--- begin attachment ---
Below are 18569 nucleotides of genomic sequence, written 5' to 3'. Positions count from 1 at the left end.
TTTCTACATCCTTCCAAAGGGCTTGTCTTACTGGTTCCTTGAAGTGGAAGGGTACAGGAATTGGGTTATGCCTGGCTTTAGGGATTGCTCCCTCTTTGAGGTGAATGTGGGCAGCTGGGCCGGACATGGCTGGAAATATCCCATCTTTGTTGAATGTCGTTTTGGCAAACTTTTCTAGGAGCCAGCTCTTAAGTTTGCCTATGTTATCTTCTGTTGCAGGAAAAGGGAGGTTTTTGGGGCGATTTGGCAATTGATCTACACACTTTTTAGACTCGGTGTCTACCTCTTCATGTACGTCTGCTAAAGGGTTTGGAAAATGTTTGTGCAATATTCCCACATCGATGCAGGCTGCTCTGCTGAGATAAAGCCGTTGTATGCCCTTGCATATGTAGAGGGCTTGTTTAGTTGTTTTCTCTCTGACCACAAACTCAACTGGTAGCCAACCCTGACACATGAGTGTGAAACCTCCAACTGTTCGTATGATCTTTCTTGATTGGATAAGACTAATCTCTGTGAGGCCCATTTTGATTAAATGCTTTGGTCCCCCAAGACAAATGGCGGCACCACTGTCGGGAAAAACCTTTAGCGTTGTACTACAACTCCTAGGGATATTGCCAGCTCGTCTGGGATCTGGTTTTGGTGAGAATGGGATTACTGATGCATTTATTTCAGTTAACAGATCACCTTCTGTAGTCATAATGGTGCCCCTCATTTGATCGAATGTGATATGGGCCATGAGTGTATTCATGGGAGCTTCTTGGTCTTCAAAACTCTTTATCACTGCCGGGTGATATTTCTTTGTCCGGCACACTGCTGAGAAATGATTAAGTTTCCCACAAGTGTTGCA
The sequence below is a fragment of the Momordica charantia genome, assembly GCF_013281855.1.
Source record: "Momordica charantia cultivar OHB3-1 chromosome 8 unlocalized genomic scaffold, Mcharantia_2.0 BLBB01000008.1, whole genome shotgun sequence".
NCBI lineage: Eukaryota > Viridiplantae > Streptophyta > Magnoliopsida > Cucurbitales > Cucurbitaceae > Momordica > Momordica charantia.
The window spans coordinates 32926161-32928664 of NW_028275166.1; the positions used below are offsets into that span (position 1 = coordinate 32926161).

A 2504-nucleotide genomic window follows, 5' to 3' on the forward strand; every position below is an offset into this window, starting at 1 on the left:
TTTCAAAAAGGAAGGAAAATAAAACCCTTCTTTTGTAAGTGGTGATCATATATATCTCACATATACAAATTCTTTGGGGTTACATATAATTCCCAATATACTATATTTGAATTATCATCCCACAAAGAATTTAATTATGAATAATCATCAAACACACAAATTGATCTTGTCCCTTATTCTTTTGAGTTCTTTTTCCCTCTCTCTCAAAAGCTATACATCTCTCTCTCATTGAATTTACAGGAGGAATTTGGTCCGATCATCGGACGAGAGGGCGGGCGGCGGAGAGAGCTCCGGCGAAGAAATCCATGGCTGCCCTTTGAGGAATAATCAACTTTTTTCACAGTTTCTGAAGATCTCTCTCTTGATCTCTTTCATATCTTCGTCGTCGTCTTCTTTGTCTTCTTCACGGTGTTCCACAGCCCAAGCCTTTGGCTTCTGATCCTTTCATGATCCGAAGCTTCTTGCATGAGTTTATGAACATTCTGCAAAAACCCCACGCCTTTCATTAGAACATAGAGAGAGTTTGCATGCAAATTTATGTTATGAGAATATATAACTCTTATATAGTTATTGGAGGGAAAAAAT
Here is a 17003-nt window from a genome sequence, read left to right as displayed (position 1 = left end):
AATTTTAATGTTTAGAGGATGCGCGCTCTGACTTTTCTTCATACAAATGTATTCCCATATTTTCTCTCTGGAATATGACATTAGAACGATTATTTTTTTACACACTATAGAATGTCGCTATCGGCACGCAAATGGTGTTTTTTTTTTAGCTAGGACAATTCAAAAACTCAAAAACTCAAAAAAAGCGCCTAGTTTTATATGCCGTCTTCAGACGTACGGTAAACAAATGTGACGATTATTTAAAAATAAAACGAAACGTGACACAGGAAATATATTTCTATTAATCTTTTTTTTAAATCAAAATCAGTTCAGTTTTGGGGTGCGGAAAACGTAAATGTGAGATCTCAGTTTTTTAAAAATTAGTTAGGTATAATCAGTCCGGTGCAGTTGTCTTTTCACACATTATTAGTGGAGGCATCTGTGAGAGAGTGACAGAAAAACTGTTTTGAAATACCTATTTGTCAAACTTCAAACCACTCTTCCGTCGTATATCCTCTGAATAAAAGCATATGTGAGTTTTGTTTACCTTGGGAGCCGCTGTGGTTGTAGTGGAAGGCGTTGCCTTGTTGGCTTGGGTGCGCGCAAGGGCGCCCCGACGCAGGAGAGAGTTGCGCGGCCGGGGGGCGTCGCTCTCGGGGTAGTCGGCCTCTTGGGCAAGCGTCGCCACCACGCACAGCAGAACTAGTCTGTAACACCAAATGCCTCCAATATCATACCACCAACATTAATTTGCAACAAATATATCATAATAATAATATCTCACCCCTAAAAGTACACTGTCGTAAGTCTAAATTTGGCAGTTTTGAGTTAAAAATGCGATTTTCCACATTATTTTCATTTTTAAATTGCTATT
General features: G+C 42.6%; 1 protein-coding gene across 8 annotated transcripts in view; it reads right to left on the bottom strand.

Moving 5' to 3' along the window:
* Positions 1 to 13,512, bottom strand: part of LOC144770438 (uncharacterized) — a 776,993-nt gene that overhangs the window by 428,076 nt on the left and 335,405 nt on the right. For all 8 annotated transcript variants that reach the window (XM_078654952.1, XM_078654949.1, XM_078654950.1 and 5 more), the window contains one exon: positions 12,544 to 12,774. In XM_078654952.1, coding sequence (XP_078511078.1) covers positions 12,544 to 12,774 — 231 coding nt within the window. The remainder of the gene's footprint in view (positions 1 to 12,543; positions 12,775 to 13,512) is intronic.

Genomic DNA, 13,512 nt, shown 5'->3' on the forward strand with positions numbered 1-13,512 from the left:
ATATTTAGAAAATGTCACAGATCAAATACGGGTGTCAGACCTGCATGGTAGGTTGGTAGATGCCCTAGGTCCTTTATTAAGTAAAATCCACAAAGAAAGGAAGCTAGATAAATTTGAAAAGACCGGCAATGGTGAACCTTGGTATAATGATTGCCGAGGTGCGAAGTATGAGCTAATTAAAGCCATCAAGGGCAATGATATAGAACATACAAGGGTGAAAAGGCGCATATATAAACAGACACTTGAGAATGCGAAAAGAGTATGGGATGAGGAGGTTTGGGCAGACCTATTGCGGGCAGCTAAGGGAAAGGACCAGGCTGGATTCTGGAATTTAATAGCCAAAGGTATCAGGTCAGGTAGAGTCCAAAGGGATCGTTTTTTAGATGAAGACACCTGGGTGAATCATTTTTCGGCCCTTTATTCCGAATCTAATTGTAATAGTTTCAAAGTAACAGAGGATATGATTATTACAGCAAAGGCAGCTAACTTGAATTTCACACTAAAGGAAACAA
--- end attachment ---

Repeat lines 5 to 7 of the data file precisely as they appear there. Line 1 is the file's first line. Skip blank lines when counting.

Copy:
NCBI lineage: Eukaryota > Viridiplantae > Streptophyta > Magnoliopsida > Cucurbitales > Cucurbitaceae > Momordica > Momordica charantia.
The window spans coordinates 32926161-32928664 of NW_028275166.1; the positions used below are offsets into that span (position 1 = coordinate 32926161).

A 2504-nucleotide genomic window follows, 5' to 3' on the forward strand; every position below is an offset into this window, starting at 1 on the left: